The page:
US futures are trading lower today as investors are picking up the momentum from Europe. The European leaders have failed to iron out a concrete plan with all the necessary details to rescue the region’s economy from a disaster yesterday.
The key details have been left out to discuss further during the coming weeks. This is certainly not the time to act this way because the sentiment is immensely fragile and investors are barely getting their confidence together.
Over in the US, the Fed’s efforts to ease the liquidity concerns in the short-term funding markets appear to bear fruit, and this has come in time when the markets could have suffered additional haywire due to the nature of the repo market towards the end of a quarter.
US markets finished the day on a high note yesterday despite the fact that we had a terrible reading of the weekly unemployment claims. Investors have learned to steer away from the noise, and they know that the fear-mongering headlines are chiefly noise.
To put things in perspective, the S&P500 index logged its first three-day rally since the intense market sell-off that was triggered back in February. The three-day percentage gains are the best since 1933, the S&P500 is up whopping over 18% while the Dow Jones is out of the bear territory. By definition, if an index rallies more than 20% from its recent low, it is officially out of a bear market.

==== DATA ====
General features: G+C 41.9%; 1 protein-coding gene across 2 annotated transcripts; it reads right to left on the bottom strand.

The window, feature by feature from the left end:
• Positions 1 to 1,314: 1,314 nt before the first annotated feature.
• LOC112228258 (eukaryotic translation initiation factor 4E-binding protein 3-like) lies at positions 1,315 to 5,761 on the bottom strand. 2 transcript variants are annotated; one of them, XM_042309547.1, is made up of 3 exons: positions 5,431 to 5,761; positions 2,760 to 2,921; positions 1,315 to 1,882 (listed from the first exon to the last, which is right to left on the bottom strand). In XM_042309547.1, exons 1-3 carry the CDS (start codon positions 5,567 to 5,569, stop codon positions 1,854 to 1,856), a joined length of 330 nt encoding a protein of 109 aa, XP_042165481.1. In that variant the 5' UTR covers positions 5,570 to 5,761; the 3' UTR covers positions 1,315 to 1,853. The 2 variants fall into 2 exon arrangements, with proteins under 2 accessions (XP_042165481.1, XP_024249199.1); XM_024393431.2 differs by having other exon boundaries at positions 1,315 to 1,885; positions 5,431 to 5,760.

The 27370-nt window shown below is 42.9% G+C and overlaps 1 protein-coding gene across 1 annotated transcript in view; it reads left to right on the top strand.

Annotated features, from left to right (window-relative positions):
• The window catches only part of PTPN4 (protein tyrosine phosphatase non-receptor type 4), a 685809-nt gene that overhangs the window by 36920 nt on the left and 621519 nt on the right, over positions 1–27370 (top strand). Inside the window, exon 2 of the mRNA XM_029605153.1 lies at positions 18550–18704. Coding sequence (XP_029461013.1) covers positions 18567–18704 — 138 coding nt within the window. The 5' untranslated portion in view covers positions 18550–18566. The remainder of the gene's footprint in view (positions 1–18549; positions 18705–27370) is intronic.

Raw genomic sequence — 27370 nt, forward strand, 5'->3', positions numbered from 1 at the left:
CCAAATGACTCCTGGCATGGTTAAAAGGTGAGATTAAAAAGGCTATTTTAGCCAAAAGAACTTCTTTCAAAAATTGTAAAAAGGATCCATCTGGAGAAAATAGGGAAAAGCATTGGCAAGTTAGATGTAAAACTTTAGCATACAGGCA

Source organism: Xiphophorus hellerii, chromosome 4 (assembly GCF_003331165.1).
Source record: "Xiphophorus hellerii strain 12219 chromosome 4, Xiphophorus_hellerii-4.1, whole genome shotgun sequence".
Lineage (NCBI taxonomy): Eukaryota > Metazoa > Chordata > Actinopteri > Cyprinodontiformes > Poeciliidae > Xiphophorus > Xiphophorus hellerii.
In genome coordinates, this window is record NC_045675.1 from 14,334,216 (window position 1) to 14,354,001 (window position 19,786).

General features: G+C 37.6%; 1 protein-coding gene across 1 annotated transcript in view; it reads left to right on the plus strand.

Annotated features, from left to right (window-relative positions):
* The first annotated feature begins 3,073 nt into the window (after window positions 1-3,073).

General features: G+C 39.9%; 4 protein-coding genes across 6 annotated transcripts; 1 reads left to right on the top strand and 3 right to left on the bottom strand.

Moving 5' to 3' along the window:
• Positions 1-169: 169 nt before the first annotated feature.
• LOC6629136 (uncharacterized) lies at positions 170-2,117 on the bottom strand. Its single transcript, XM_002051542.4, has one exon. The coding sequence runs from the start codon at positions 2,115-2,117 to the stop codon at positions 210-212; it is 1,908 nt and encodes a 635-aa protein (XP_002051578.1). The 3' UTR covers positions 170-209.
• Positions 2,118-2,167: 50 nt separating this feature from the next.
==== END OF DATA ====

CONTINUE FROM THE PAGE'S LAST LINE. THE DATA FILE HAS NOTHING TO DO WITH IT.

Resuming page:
If we look at the cause that triggered the bear market, the picture isn’t that rosy. The US has officially overtaken China with the most Coronavirus infections. China has 81,782 infected people and the number in the US stands at 85,840 (keep in mind that these numbers are changing constantly).
Back in the commodity markets, the gold price surged once again yesterday and touched the 1645 level, the highest since March 12th. The price has surged more than 13% from its recent 1455 formed on the 22nd of March.
If we look at the total gold ETF holdings, the chart shows they are off their all-time high, and there seems to be very little evidence of any recovery there. Nonetheless, I hold my view that any pullback in the gold price remains an opportunity as the path of the least resistance is skewed to the upside.
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